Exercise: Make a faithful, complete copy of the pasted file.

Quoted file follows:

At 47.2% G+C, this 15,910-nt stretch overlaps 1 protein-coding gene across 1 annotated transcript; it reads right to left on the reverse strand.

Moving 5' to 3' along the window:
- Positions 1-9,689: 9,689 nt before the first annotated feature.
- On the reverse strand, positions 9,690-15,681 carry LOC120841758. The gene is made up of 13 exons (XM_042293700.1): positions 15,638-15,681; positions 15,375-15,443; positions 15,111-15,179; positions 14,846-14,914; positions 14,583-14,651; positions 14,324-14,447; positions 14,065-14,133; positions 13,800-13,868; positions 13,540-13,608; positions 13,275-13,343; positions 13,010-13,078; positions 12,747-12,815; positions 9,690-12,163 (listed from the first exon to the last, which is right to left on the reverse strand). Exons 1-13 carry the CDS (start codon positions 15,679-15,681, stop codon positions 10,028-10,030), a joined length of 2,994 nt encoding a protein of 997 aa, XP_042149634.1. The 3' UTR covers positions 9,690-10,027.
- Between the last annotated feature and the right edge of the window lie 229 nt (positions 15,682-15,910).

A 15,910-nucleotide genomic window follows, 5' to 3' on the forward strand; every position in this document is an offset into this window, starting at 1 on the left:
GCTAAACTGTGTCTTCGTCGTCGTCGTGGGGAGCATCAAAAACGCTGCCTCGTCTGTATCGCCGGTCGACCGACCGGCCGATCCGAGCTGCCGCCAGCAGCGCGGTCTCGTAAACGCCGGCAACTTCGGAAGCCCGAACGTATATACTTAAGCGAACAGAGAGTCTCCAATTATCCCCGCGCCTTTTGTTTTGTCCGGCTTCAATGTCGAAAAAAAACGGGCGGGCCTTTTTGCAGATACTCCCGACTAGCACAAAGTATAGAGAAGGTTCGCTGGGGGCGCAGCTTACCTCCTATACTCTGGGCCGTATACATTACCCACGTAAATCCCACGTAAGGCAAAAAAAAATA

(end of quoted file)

At 47.2% G+C, this 15,910-nt stretch overlaps 1 protein-coding gene across 1 annotated transcript; it reads right to left on the reverse strand.

Moving 5' to 3' along the window:
- Positions 1-9,689: 9,689 nt before the first annotated feature.
- On the reverse strand, positions 9,690-15,681 carry LOC120841758. The gene is made up of 13 exons (XM_042293700.1): positions 15,638-15,681; positions 15,375-15,443; positions 15,111-15,179; positions 14,846-14,914; positions 14,583-14,651; positions 14,324-14,447; positions 14,065-14,133; positions 13,800-13,868; positions 13,540-13,608; positions 13,275-13,343; positions 13,010-13,078; positions 12,747-12,815; positions 9,690-12,163 (listed from the first exon to the last, which is right to left on the reverse strand). Exons 1-13 carry the CDS (start codon positions 15,679-15,681, stop codon positions 10,028-10,030), a joined length of 2,994 nt encoding a protein of 997 aa, XP_042149634.1. The 3' UTR covers positions 9,690-10,027.
- Between the last annotated feature and the right edge of the window lie 229 nt (positions 15,682-15,910).

A 15,910-nucleotide genomic window follows, 5' to 3' on the forward strand; every position in this document is an offset into this window, starting at 1 on the left:
GCTAAACTGTGTCTTCGTCGTCGTCGTGGGGAGCATCAAAAACGCTGCCTCGTCTGTATCGCCGGTCGACCGACCGGCCGATCCGAGCTGCCGCCAGCAGCGCGGTCTCGTAAACGCCGGCAACTTCGGAAGCCCGAACGTATATACTTAAGCGAACAGAGAGTCTCCAATTATCCCCGCGCCTTTTGTTTTGTCCGGCTTCAATGTCGAAAAAAAACGGGCGGGCCTTTTTGCAGATACTCCCGACTAGCACAAAGTATAGAGAAGGTTCGCTGGGGGCGCAGCTTACCTCCTATACTCTGGGCCGTATACATTACCCACGTAAATCCCACGTAAGGCAAAAAAAAATA